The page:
Tending The Garden hero

Tending The Garden

Posted Friday, December 9th 2016 by David McCall
I don’t have time to practice, and I don’t want to bother my neighbors.

I don’t have time to practice, and I don’t want to bother my neighbors.

I’ve heard it over and over again from singers. With day jobs, early mornings, late nights, and constantly shifting schedules, there’s hardly time to do the singing practice that you want. We have to wait for a holiday, an unexpected pocket of ‘found’ time, or the appearance of Shangri La to do the singing practice necessary for improvement.

Let’s face the facts. Singers have to maneuver through an already packed schedule hoping to find a spare fifteen minutes to merely warm up, let alone practice a song fully. Over time, we get into the dangerous frame of mind that less practice is acceptable. But if you didn’t have the time to water your houseplant or wash your clothes regularly, over time your plant would shrivel and your clothes would become more and more disgusting. We cannot afford to neglect our voices! For singers, it’s our joy! But if faced with the challenge of paying rent or practicing voice, practicality wins.

There is always a solution

What can you possibly do when your living arrangements and schedule aren’t conducive to daily practice? If you’re fortunate enough to make New York or another metropolitan area your home, you can rent a small rehearsal space at a reasonable cost. Elsewhere, there are still options, though you might have to get creative. Perhaps a church, school, or neighbor with a piano can help. Whatever the hassle, your voice is worth it!

Tend the garden

What if you’re in a situation in which you absolutely cannot practice? You’re too busy one week, not feeling your best physically or emotionally, or traveling. The garden must be tended. There are still ways in which you can rehearse your singing without vocalizing a note.


Sleep is one of the most overlooked, yet essential aspects of a healthy singing life. Our body makes repairs, rejuvenates, and restores itself during sleep, but only if we sleep long enough uninterrupted. The National Sleep Foundation suggests seven to nine hours of sleep every night for adults eighteen years old and up. You may have to cut your Netflix binge a couple episodes short from finishing, but you can dodge spoilers better than you can function on too little sleep. Make sleep a priority. Add it to the top of your to do list.


I know, I know – if you don’t have time to practice, then you absolutely don’t have time for working out. Singing is a physical activity. Your body is your instrument, and whatever helps the body helps the voice. Aerobic exercise is the greatest for singers as it increases heart and lung strength and improves endurance. It’s crucial to plan for at least twenty minutes to an hour a day of jogging, swimming, or brisk walking.
Even more beneficial are neuromuscular coordination exercises, like yoga, climbing, or Tai Chi. Such exercises help develop the body control singers need while eliminating body tension.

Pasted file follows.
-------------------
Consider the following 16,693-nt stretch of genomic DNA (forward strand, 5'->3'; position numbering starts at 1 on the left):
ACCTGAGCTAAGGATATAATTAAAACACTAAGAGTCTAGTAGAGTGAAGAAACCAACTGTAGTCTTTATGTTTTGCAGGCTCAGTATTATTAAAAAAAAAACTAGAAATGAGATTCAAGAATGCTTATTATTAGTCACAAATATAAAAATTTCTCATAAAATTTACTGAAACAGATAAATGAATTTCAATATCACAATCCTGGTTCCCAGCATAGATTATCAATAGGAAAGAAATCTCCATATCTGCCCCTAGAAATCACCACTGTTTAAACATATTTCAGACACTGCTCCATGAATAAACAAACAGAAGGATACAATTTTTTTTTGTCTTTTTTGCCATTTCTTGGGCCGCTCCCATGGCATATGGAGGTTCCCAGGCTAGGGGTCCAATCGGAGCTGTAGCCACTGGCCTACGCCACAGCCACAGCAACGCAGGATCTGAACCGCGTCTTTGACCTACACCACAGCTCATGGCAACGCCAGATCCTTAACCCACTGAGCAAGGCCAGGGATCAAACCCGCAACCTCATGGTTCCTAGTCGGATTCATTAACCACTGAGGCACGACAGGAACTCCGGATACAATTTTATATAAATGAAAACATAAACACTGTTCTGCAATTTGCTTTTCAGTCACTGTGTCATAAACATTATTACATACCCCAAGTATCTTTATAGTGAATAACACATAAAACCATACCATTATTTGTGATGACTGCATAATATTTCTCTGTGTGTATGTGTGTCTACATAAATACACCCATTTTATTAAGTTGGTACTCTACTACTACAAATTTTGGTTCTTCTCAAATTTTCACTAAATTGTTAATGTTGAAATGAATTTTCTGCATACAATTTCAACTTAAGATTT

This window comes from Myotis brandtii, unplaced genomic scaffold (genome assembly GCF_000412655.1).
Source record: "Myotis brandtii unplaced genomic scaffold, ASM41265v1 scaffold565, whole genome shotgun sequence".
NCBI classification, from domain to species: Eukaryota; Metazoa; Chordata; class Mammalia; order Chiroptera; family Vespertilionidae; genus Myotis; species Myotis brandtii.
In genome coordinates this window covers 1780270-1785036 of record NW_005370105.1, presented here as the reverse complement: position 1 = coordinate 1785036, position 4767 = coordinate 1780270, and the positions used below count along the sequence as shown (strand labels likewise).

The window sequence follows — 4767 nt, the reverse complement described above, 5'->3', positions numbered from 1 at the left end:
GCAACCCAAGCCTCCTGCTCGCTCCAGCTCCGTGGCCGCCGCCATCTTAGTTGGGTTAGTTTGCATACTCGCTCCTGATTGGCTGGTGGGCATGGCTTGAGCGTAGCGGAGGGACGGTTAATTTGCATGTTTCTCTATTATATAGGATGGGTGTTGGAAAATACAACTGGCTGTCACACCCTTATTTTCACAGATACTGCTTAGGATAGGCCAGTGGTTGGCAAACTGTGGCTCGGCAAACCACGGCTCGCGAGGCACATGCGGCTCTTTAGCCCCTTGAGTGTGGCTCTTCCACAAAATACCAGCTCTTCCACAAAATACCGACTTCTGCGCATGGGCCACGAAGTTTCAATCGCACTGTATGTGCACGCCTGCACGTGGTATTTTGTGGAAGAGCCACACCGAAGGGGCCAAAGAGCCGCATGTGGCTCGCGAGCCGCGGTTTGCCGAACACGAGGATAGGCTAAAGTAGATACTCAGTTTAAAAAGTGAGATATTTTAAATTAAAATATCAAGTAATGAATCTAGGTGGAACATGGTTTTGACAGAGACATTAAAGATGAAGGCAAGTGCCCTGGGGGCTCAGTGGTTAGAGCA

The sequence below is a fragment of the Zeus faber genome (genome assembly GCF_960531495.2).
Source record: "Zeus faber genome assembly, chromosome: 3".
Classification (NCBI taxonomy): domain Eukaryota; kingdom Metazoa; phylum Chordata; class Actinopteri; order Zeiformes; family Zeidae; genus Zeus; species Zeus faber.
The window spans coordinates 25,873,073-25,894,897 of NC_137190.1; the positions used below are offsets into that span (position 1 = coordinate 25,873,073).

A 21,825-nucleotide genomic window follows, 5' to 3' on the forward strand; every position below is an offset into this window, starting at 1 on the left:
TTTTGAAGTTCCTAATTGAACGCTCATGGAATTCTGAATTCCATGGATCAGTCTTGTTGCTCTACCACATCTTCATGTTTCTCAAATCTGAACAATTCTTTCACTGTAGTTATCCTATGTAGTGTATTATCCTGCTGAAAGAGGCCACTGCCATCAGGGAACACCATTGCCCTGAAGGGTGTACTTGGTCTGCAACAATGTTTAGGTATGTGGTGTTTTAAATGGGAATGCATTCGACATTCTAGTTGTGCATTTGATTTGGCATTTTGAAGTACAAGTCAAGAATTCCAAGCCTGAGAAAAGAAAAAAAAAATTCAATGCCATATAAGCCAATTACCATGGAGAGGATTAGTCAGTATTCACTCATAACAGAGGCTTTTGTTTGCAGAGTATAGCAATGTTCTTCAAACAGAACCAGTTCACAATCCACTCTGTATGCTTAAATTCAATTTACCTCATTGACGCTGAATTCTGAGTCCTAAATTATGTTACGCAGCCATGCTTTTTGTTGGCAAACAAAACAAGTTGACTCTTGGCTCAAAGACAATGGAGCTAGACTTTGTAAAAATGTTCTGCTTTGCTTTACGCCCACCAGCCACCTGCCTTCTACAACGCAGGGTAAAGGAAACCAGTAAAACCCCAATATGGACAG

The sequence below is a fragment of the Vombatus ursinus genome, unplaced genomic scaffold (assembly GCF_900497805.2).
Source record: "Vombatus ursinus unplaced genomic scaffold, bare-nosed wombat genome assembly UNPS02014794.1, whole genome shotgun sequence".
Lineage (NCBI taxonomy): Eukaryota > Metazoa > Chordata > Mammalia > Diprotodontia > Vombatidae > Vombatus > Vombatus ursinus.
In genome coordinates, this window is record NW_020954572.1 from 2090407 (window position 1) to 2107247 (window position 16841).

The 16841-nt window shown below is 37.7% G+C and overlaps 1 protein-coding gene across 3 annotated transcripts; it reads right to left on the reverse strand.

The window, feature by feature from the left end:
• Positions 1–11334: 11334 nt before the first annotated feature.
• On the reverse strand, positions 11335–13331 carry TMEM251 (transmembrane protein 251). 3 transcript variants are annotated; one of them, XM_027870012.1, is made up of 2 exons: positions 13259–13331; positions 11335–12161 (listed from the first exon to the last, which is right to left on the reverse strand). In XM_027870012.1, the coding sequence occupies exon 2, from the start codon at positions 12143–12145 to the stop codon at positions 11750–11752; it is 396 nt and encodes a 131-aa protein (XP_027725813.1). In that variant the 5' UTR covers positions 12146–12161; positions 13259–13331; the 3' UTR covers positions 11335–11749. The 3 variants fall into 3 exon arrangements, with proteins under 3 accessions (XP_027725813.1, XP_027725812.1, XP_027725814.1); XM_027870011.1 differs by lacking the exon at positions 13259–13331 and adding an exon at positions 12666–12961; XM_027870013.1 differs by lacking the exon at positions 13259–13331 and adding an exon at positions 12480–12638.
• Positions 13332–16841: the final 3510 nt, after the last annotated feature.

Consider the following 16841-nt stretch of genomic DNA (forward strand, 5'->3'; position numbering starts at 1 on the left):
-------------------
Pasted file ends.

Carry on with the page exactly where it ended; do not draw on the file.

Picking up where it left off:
You are what you eat. Your food choices are key to a healthy body and, therefore, voice. Vegetables and fruits are a must for energy, vitamins, and minerals. Make sure you’re taking in protein as well, either from plants or meat.
Pay attention to the foods that cause you adverse reactions. Acid reflux can sidetrack your practice. Likewise, keep your caffeine and alcohol intake modest, and drink plenty of water. Drink plenty of water. Drink water.

Listen to Your Music

You are what you listen to. Though you can’t always practice your music, you can listen to the singers who are singing your music or the singers who are doing what you want to be able to do and still learn. You can only produce sounds you’ve heard, so listen to the singers you aspire to emulate.

Oh, heck, listen to as many singers as you can! There are more platforms for new music than ever, many of which are free. If you’re in or near a city, go see some live music. Support your local artists. Form your opinions while keeping an open ear. Take recommendations from friends and acquaintances.

Seek Inspiration

What gives you joy? What authors fire up your imagination? What people make you laugh? Practicing your joy is so important for your health. A life without enough time to sing can lead to depression, anxiety, and other emotions that can stifle our creative drive. It’s ok and necessary to feel them from time to time. Learning how to cope, manage, and rise from darker emotional periods isn’t just good for singing, it’s good for your continued health and happiness.

It doesn’t take any extra time to look on the bright side, problem solve, or take pride in the work you are doing. Listen to yourself. Approach each day with a sense of humor, a healthy dose of realism, and the joy of knowing your life is yours. No matter what trials and tribulations you feel holding you back, their grasp isn’t as tight as it may feel.

Your voice is inseparable from your physical and emotional life. It’s all you. All one. Having very little time to sing doesn’t have to keep you from growing as a singer and artist. You can still improve, grow, and tend the garden.

David McCall

Senior Voice Teacher, Head of Vocal Development

David has become one of the leading instructors of Contemporary Voice in New York City, with clients ranging from Broadway singers (Billy Elliot, Matilda), Classical and sacred music singers, cantors in New York City Synagogues, to Professional Rock and Pop artists, some of which have toured and been signed to record contracts, appeared on shows like The Voice and American Idol, and performed at venues such as SXSW. Additionally, David has taught as a Master Teacher of Contemporary Voice for the NYSTA Comparative Vocal Pedagogy series.

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